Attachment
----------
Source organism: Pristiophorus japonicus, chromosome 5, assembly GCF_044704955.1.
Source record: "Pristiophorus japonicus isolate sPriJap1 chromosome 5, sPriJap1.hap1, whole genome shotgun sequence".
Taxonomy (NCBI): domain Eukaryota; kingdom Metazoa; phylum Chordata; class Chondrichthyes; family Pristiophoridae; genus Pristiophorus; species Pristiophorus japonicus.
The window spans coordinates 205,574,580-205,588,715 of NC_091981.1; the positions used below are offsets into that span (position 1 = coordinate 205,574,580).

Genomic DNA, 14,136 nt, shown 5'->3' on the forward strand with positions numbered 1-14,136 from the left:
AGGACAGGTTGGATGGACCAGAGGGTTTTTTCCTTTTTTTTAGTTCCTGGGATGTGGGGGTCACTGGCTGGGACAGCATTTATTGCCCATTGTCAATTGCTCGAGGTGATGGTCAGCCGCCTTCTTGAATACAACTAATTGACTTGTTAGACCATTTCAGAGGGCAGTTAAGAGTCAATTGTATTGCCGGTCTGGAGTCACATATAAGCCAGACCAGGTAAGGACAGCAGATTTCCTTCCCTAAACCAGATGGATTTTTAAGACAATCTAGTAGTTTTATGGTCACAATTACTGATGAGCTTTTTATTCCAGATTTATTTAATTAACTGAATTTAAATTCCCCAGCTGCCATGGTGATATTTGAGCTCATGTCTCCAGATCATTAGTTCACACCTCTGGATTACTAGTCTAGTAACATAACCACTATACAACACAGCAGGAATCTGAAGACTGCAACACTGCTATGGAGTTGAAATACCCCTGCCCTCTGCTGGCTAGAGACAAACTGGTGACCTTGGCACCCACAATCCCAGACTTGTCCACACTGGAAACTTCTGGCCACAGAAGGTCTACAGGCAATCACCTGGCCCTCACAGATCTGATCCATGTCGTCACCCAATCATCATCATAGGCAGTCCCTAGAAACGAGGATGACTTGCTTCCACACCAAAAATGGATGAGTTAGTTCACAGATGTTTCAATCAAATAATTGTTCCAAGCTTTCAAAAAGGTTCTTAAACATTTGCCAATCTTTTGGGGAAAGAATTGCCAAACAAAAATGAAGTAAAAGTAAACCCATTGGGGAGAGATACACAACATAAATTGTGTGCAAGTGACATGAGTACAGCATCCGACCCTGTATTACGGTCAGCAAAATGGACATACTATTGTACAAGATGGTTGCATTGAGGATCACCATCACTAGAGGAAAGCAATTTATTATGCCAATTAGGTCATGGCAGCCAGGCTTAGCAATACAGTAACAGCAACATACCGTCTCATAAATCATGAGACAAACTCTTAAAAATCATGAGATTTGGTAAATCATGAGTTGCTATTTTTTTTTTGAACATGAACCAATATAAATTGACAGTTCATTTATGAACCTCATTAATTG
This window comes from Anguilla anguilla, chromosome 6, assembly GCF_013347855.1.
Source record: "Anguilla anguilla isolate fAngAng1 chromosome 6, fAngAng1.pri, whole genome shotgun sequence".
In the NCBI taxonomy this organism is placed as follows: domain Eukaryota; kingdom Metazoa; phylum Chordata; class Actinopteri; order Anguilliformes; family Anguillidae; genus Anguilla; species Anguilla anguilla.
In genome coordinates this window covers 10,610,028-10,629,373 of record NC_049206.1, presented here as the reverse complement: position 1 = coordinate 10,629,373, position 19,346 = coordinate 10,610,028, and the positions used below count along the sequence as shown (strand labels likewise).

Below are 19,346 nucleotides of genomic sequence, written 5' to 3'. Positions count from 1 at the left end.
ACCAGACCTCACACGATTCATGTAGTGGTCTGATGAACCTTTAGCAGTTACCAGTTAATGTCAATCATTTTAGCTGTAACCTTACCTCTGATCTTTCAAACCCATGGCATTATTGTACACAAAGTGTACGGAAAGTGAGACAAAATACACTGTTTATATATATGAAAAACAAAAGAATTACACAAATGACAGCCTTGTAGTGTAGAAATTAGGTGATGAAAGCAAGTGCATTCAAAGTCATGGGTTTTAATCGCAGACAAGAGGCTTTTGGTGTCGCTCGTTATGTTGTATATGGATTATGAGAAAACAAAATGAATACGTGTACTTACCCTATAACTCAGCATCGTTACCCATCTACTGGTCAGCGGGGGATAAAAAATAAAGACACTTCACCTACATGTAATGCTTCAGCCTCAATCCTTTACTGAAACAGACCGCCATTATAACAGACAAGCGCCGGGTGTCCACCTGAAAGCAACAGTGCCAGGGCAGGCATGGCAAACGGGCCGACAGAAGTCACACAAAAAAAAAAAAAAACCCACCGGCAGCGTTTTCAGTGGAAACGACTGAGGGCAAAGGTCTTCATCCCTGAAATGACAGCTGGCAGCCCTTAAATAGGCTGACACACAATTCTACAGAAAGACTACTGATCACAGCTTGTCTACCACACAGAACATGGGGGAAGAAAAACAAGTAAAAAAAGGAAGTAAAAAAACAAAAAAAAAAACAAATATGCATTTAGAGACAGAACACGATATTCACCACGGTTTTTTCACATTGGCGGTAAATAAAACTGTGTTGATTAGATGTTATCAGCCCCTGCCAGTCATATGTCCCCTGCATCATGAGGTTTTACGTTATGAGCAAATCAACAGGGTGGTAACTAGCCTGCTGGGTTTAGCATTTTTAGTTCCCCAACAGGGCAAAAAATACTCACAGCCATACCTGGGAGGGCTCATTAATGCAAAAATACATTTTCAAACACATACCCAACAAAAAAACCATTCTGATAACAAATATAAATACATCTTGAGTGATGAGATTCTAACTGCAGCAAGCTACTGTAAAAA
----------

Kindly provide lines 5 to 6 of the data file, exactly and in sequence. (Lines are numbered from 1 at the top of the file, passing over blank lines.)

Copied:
Genomic DNA, 14,136 nt, shown 5'->3' on the forward strand with positions numbered 1-14,136 from the left:
AGGACAGGTTGGATGGACCAGAGGGTTTTTTCCTTTTTTTTAGTTCCTGGGATGTGGGGGTCACTGGCTGGGACAGCATTTATTGCCCATTGTCAATTGCTCGAGGTGATGGTCAGCCGCCTTCTTGAATACAACTAATTGACTTGTTAGACCATTTCAGAGGGCAGTTAAGAGTCAATTGTATTGCCGGTCTGGAGTCACATATAAGCCAGACCAGGTAAGGACAGCAGATTTCCTTCCCTAAACCAGATGGATTTTTAAGACAATCTAGTAGTTTTATGGTCACAATTACTGATGAGCTTTTTATTCCAGATTTATTTAATTAACTGAATTTAAATTCCCCAGCTGCCATGGTGATATTTGAGCTCATGTCTCCAGATCATTAGTTCACACCTCTGGATTACTAGTCTAGTAACATAACCACTATACAACACAGCAGGAATCTGAAGACTGCAACACTGCTATGGAGTTGAAATACCCCTGCCCTCTGCTGGCTAGAGACAAACTGGTGACCTTGGCACCCACAATCCCAGACTTGTCCACACTGGAAACTTCTGGCCACAGAAGGTCTACAGGCAATCACCTGGCCCTCACAGATCTGATCCATGTCGTCACCCAATCATCATCATAGGCAGTCCCTAGAAACGAGGATGACTTGCTTCCACACCAAAAATGGATGAGTTAGTTCACAGATGTTTCAATCAAATAATTGTTCCAAGCTTTCAAAAAGGTTCTTAAACATTTGCCAATCTTTTGGGGAAAGAATTGCCAAACAAAAATGAAGTAAAAGTAAACCCATTGGGGAGAGATACACAACATAAATTGTGTGCAAGTGACATGAGTACAGCATCCGACCCTGTATTACGGTCAGCAAAATGGACATACTATTGTACAAGATGGTTGCATTGAGGATCACCATCACTAGAGGAAAGCAATTTATTATGCCAATTAGGTCATGGCAGCCAGGCTTAGCAATACAGTAACAGCAACATACCGTCTCATAAATCATGAGACAAACTCTTAAAAATCATGAGATTTGGTAAATCATGAGTTGCTATTTTTTTTTTGAACATGAACCAATATAAATTGACAGTTCATTTATGAACCTCATTAATTG